The Scope of Sexual Harassment. Sexual harassment is widespread, affecting girls and boys, students in elementary through postsecondary schools. Originally, efforts to address secual harassment focused on students harassed by faculty. In recent years, additional focus has been placed on student–to–student harassment. Regardless of the form, research has shown sexual harassment to be a barrier to students across the board as they pursue educational opportunities.

The Pervasive Reach of Sexual Harassment
  • 81 percent of eighth through 11th graders surveyed have experienced sexual harassment.
  • 79 percent of eighth through 11th graders reporting harassment say they were targeted by another student.
  • Approximately 30 percent of undergraduate students and 40 percent of graduate students surveyed have experienced sexual harassment.
  • Approximately 90 percent of postsecondary students reporting harassment say they were harassed by another student.

According to a 1993 study by the American Association of University Women (AAUW) Educational Foundation, 81 percent of students surveyed in eighth through 11th grades had experienced some form of sexual harassment, with girls experiencing harassment at a slightly higher rate than boys––85 percent versus 76 percent, respectively. Similar results were reported most recently by a 1996 survey conducted by the USA Today/Weekend. AAUW found that sexual harassment had a stronger emotional impact on girls, causing many to lose interest in school and diminishing their academic performance.

Combating Sexual Harassment:
Effective Sexual Harassment Policies

The first step in preventing sexual harassment is developing an effective policy to combat it. Some key elements include:
  • User–friendly language, demonstrating the institution's commitment to ending sexual harassment and other forms of harassment.
  • Definition of sexual harassment, making clear that harassment is a violation of Title IX. The definition should include examples of prohibited conduct.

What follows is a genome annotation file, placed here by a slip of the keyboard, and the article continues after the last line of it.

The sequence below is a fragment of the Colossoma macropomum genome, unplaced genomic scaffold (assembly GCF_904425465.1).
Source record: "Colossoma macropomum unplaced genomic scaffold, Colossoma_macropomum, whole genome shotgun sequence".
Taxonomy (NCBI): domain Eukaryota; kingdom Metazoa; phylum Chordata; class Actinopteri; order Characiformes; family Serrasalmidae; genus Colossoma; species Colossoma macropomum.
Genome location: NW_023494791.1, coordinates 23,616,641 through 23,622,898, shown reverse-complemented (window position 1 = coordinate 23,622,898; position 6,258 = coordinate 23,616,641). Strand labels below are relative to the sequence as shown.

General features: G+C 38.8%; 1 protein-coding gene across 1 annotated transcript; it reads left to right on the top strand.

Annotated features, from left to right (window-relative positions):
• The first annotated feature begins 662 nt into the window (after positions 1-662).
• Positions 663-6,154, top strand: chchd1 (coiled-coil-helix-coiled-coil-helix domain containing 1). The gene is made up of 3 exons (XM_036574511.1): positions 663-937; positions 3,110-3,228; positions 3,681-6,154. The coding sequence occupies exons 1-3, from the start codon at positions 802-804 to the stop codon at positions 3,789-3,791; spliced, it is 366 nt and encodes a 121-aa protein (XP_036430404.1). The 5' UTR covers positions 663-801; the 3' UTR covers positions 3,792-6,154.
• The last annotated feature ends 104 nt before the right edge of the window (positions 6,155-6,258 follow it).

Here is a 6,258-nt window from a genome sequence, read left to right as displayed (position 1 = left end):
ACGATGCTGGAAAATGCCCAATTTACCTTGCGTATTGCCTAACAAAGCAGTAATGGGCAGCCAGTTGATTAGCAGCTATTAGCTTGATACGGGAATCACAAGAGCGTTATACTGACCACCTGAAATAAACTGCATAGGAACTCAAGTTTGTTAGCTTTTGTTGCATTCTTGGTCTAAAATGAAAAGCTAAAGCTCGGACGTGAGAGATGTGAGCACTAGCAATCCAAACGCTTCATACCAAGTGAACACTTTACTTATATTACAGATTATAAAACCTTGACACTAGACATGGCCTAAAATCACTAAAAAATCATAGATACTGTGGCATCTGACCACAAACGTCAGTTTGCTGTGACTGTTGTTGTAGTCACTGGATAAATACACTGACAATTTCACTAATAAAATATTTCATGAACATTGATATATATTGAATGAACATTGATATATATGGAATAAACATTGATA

• Procedures to be followed for making formal and informal complaints of sexual harassment, identifying the contact person.
  • Provisions to protect victim's confidentiality and ensure no retaliation.
  • Description of other legal remedies available to victims, including filing a complaint with the regional OCR office.
  • Wide accessibility of the policy throughout the institution.

Sexual harassment affects students of all ages. The AAUW Educational Foundation's study found African American girls experienced harassment even before they reach grade six. Other studies indicate that, at the college level, approximately 30 percent of undergraduates and 40 percent of graduate students had experienced some form of sexual harassment, with student–to–student sexual harassment the most common occurrence by far––about 90 percent of students reported experiencing this form of harassment. The breadth of the problem also is reflected in the increasing number of complaints filed at the Department of Education's Office for Civil Rights. In 1988, OCR received 28 sexual harassment complaints; by 1996, that number had increased to 152.

Inaction by Educational Institutions. The detrimental effects of sexual harassment are only compounded by schools' failure to have policies and procedures in place to address this issue meaningfully. For example, only 8 percent of the respondents to a study conducted in 1993 by the NOW Legal Defense and Education Fund and Wellesley College Center for Women reported that their school had and enforced a policy on sexual harassment. Schools without policies are less likely to take action against an alleged harasser: schools with policies took action in 84 percent of cases, compared to schools without policies doing so only 52 percent of the time. Some schools have adopted policies, such as Framingham High School in Massachusetts, which enlists the support of all teachers to help students who have been harassed. However, far too many schools have not developed meaningful policies that are comprehensible and accessible to students and parents.